Frequently Asked Questions
Detroit River Juvenile Lake Sturgeon
Spatial ecology of juvenile lake sturgeon (Acipenser fulvescens) in the Detroit River
July 2017 - July 2021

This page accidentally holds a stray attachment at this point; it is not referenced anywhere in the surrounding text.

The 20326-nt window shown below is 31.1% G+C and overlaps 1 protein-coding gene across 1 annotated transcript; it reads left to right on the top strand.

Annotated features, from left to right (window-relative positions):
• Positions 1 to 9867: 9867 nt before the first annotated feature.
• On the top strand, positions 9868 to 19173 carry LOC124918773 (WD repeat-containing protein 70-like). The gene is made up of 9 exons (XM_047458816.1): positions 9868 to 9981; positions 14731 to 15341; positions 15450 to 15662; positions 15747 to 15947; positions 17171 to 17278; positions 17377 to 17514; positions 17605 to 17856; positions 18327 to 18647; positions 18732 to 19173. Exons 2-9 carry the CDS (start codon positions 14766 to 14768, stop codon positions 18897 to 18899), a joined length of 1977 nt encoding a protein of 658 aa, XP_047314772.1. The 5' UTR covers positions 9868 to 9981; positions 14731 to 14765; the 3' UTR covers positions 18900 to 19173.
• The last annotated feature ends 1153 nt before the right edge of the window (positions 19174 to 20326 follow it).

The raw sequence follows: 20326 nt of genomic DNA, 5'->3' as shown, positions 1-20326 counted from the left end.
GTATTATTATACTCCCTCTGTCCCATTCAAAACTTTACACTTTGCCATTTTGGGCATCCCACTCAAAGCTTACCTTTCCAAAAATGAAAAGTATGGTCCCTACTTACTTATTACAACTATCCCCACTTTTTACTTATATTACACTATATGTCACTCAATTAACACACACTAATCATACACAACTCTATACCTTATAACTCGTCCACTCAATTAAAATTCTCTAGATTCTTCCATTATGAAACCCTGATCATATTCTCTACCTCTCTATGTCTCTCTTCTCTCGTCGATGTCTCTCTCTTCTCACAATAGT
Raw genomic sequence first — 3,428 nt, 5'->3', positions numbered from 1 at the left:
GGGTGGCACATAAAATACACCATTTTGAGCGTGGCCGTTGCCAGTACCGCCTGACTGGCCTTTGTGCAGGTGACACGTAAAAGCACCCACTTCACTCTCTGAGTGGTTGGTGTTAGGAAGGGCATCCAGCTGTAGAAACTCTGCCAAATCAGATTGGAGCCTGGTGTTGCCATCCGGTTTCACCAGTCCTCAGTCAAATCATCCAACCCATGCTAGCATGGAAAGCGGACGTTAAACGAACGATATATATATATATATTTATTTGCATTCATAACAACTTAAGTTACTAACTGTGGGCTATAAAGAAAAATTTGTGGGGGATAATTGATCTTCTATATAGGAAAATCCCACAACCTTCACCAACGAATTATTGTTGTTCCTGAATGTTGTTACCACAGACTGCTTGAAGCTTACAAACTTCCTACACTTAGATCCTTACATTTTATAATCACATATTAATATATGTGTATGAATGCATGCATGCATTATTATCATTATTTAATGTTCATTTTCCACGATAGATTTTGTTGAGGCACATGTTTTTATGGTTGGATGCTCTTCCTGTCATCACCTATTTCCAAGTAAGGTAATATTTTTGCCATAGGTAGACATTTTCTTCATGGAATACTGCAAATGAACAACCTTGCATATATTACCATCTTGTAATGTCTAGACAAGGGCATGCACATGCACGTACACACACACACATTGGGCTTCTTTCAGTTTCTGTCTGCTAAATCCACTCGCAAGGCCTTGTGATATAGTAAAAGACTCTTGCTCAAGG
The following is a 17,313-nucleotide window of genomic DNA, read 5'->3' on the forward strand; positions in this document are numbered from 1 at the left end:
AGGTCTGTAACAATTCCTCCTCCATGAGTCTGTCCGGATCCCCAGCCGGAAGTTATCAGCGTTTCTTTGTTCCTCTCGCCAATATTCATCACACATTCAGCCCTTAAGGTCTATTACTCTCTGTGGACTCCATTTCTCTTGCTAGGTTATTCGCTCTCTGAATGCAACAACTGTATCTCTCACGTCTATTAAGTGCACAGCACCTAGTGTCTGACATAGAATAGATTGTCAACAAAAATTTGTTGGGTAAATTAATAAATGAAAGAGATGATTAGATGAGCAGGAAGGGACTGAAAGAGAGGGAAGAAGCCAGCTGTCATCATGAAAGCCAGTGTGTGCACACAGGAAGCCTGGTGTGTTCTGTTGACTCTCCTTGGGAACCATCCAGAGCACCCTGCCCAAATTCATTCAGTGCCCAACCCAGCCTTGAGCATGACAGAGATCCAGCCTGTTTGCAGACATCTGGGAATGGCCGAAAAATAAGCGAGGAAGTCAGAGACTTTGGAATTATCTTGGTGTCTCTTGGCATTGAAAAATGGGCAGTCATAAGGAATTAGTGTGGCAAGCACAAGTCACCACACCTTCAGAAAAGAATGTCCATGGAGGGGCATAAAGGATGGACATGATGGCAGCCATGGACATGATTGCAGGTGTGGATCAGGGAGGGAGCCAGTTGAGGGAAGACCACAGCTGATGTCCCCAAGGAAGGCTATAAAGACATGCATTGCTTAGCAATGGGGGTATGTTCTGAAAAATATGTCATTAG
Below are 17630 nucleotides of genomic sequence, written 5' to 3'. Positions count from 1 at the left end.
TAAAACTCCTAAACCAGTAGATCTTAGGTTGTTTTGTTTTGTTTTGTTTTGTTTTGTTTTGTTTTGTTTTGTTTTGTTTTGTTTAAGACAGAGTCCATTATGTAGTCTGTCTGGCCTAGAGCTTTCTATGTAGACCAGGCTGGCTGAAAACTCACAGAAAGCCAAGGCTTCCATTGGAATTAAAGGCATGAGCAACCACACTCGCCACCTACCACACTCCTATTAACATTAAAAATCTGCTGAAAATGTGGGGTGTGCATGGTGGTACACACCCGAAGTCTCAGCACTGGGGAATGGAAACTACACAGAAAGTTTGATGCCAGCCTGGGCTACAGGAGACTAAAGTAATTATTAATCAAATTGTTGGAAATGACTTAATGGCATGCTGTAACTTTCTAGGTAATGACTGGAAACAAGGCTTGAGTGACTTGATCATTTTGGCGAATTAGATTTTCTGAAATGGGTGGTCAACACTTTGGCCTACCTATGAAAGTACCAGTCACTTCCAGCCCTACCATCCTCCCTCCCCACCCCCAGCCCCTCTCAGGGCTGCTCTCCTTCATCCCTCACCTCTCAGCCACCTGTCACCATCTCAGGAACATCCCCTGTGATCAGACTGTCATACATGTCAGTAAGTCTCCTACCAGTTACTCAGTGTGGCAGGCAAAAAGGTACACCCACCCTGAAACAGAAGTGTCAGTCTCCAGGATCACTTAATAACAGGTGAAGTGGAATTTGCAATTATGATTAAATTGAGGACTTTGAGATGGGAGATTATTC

Improved understanding of the movements and habitat use of juveniles is needed to improve habitat restoration planning for lake sturgeon for Lake Sturgeon (Acipenser fulvescens) in the Great Lakes. Compared with adults, much less is known about the movements, dispersal, and habitat selection of juveniles, but this information is critical for identifying habitats for protection, designing and siting habitat restoration projects that meet the needs of individuals throughout ontogeny, and for monitoring juvenile abundance in response to habitat enhancement projects. The Detroit River is an international area of concern (AOC), but supports a remnant Lake Sturgeon population that has been the focus of numerous habitat restoration projects. Juveniles in the system are known to inhabit only two areas, one in the lower river (the “river” site) and one in Lake Erie at the confluence with the river mouth (the “lake” site). The primary goal of this project is to determine if these locations represent isolated patches of nursery habitat used by different groups of juveniles or if juveniles use both the river and lake sites on a seasonally recurring basis. A second goal is to understand whether juvenile site fidelity is better explained by the “restricted range” or “home-range shift” hypothesis. To address these questions, juvenile Lake Sturgeon were captured at the lake site during 2017-2019 and surgically implanted with acoustic tags. Half the individuals were released at the site of capture while the remaining half were translocated to the river site or a second lake location. Both translocation sites are located 10 km from the lake (i.e., capture) site. Movements of acoustic-tagged juveniles monitored on a network of acoustic receivers throughout the Detroit River and Lake Erie then were used to address the objectives below.